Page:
Despite threats from militant groups, many women headed to the polls in Pakistan to vote in the country's historic elections Saturday.
Attacks killed 24 and wounded dozens more during the day in a continuation of what has been a brutal election season with more than 130 people killed in bombings and shootings.
"There is always a fear factor of your life but we are all going to die eventually, depends on the way you are going to die," said Madiha Latif, "might as well go down doing something right, I guess." Latif is a polling agent and the brains behind the non-partisan voter campaign "Pakistan Votes."
For many Pakistani women, this will be the first time they will vote.
In the bustling city of Lahore, model Noore Bhatti, a first-time voter, said women are no different than men in wanting a change for their country. It is the responsibility of every citizen to vote and nothing should keep women from voting, she said.
"It is not said anywhere that a woman cannot have a voice or an opinion or a right to make a difference." Bhatti said. "I have a responsibility. I have a voice. ... (Women) can vote and make a difference."
Women's slow progress in the job sector could be a reason why they have such a strong desire to take part in the elections. According to the Pakistan Bureau of Statistics, the number of women with jobs grew from 5.7 million to 12.1 million over the past decade. Other hot topics include education, poverty and the economy.
Women have come out in droves for Imran Khan, 60, a leading candidate for prime minister, attending his rallies dressed in traditional Kurta shirts with the former cricket star's face imprinted in different colors.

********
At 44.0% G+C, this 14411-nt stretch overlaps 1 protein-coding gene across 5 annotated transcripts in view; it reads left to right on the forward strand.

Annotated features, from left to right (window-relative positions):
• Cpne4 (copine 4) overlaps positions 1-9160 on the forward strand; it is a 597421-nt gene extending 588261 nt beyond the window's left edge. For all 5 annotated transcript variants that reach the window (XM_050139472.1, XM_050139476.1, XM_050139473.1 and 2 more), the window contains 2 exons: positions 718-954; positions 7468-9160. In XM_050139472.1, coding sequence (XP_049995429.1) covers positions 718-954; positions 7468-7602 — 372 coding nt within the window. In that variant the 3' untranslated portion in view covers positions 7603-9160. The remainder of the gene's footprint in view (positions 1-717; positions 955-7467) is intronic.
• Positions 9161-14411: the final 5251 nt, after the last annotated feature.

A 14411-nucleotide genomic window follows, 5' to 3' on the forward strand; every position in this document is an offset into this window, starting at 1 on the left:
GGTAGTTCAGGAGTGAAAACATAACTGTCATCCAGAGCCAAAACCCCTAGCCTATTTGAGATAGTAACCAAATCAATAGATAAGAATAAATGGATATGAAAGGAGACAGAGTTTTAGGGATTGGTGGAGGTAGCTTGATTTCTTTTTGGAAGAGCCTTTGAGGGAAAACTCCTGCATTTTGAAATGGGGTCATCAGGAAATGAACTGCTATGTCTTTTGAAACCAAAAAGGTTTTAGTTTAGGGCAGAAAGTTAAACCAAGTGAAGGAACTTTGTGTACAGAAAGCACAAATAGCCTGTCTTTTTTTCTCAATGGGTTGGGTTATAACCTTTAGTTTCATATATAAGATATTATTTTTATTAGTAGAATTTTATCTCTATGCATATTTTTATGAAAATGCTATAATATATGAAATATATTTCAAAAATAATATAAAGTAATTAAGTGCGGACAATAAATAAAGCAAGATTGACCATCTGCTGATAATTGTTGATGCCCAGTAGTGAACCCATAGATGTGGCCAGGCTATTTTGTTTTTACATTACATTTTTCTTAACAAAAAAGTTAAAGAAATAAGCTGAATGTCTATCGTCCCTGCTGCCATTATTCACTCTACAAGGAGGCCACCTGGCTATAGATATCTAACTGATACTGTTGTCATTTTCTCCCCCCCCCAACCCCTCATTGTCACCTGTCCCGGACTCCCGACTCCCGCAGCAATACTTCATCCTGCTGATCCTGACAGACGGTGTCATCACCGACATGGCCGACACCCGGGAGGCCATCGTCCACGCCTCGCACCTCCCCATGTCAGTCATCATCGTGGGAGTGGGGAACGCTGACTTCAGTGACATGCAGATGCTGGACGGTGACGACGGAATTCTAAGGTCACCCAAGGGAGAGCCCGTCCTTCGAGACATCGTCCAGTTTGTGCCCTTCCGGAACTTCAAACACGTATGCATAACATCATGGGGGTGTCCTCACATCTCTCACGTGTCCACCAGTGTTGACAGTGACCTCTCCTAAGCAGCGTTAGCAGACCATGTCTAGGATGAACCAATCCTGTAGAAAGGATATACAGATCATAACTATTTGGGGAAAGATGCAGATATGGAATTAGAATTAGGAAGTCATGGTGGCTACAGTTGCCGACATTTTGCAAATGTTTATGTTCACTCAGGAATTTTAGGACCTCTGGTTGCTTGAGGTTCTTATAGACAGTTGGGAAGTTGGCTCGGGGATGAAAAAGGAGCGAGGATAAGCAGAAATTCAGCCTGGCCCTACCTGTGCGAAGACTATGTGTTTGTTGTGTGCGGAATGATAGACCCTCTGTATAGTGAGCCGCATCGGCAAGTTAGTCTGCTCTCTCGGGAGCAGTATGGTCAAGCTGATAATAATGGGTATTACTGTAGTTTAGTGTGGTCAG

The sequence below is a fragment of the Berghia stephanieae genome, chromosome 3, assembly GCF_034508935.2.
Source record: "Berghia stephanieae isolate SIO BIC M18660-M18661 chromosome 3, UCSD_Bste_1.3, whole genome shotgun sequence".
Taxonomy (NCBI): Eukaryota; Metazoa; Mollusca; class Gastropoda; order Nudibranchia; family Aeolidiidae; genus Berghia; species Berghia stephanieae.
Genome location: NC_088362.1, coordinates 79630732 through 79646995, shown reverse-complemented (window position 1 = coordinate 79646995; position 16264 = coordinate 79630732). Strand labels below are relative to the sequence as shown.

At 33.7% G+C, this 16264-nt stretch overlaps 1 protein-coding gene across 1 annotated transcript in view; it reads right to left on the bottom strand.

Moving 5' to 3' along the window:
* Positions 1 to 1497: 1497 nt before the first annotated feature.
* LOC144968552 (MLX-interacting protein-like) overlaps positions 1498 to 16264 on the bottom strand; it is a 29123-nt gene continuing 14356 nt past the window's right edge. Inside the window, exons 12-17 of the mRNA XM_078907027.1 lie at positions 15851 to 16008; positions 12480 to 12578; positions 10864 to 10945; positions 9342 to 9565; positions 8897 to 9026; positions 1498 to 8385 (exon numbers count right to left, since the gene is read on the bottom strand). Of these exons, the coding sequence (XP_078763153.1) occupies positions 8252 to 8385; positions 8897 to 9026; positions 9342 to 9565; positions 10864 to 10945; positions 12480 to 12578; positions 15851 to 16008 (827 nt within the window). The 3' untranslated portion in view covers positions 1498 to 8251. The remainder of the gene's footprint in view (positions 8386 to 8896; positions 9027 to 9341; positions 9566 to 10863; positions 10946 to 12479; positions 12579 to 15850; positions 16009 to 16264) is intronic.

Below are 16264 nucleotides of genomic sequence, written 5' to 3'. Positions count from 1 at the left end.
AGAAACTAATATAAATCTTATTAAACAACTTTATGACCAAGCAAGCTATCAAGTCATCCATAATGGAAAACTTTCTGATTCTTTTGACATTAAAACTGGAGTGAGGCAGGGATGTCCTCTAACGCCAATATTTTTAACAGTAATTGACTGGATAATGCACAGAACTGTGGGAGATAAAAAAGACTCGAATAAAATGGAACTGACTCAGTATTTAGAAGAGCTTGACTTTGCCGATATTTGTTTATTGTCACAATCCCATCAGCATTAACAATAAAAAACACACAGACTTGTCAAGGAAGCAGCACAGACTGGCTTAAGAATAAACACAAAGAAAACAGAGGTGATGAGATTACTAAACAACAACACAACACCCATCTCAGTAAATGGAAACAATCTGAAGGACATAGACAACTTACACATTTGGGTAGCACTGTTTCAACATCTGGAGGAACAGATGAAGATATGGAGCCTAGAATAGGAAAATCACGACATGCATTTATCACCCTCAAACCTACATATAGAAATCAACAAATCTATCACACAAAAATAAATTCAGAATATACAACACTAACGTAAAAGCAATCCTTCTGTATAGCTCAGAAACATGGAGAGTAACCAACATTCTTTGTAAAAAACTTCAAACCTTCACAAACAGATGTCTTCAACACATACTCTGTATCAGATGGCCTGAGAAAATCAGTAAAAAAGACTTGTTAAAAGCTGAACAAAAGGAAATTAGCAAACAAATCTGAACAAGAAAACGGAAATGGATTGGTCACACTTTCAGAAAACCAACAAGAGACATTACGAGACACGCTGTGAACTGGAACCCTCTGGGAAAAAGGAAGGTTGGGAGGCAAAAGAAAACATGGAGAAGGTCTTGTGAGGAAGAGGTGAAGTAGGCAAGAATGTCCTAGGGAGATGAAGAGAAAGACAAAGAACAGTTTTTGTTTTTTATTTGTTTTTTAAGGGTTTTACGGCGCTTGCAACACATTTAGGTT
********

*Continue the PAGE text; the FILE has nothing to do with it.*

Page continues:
Political analyst Raza Rumi says Khan, chairman of the Pakistan Threek-e-Insaf (PTI) — or "Movement for Justice" — political party, is likely to bring women out to the polls in some areas.
"In the urban areas ... the Imran Khan party is going to definitely attract more women voters in their cities from the middle classes," Rumi said.
The president of PTI's women's wing in Punjab, the largest of the country's four provinces, Syeda Saloni Bokhari has been an active member of the political party for more than 17 years.
"I am very confident that the women in Pakistan are going to go straight for the kill because the women of Pakistan have a very different way in looking at politics this time," she said. "They are all looking for the savior of Pakistan."
Saturday's historic elections mark the country's first transition from one elected government fulfilling its term to another — without a military coup — and Pakistan's 37 million registered women voters are eager to make an impact.
Badam Zari is running for a seat in the National Assembly with the support of her husband and other women in the Bajaur Agency, a region in the Federally Administered Tribal Areas of Pakistan that is a hotbed for the Taliban. Despite the threats, Zari saw the election as an opportunity to serve Pakistan.
"I am standing for my brothers and sisters, for their rights, so our area can also progress," Zari said. "I am running for the elections to serve my nation."